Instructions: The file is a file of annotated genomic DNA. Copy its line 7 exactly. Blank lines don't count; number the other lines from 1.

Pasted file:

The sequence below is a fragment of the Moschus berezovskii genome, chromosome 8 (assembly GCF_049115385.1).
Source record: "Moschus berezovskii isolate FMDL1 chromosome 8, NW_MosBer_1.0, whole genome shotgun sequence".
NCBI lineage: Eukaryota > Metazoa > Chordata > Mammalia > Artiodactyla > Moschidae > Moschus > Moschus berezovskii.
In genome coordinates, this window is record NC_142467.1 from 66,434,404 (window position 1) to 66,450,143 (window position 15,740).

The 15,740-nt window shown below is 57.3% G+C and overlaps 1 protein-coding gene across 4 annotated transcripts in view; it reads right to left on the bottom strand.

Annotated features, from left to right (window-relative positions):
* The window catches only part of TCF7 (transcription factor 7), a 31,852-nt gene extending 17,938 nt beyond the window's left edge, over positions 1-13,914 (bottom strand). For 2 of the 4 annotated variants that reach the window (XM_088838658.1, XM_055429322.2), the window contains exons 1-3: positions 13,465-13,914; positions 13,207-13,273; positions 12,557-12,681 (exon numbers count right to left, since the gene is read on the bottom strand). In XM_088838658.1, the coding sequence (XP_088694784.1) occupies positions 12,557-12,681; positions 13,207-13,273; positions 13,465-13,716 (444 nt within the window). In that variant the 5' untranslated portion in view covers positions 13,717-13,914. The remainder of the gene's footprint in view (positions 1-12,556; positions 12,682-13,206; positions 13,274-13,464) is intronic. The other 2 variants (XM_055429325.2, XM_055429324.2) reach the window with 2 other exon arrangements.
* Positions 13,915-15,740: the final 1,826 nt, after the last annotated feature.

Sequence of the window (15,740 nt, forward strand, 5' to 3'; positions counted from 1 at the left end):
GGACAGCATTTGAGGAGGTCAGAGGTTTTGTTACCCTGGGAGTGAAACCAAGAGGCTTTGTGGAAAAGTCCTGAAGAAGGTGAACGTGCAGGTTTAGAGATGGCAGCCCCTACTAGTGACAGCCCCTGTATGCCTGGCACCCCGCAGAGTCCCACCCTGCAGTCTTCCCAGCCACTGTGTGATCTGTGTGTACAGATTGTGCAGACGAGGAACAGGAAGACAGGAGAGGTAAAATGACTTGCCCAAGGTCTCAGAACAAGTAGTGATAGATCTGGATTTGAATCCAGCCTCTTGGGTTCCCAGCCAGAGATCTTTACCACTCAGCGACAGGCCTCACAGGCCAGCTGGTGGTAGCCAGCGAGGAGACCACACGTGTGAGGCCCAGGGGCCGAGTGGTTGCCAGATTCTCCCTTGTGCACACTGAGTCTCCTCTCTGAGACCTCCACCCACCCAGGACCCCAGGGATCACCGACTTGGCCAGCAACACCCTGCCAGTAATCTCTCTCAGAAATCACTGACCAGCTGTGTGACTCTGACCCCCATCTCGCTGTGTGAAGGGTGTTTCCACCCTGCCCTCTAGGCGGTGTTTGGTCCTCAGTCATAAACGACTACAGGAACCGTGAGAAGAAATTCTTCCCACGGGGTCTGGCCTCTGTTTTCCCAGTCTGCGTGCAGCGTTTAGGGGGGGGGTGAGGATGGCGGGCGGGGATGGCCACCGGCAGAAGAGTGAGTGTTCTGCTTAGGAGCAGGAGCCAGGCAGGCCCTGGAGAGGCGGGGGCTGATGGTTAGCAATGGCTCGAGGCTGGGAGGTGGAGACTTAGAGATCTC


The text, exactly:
* The window catches only part of TCF7 (transcription factor 7), a 31,852-nt gene extending 17,938 nt beyond the window's left edge, over positions 1-13,914 (bottom strand). For 2 of the 4 annotated variants that reach the window (XM_088838658.1, XM_055429322.2), the window contains exons 1-3: positions 13,465-13,914; positions 13,207-13,273; positions 12,557-12,681 (exon numbers count right to left, since the gene is read on the bottom strand). In XM_088838658.1, the coding sequence (XP_088694784.1) occupies positions 12,557-12,681; positions 13,207-13,273; positions 13,465-13,716 (444 nt within the window). In that variant the 5' untranslated portion in view covers positions 13,717-13,914. The remainder of the gene's footprint in view (positions 1-12,556; positions 12,682-13,206; positions 13,274-13,464) is intronic. The other 2 variants (XM_055429325.2, XM_055429324.2) reach the window with 2 other exon arrangements.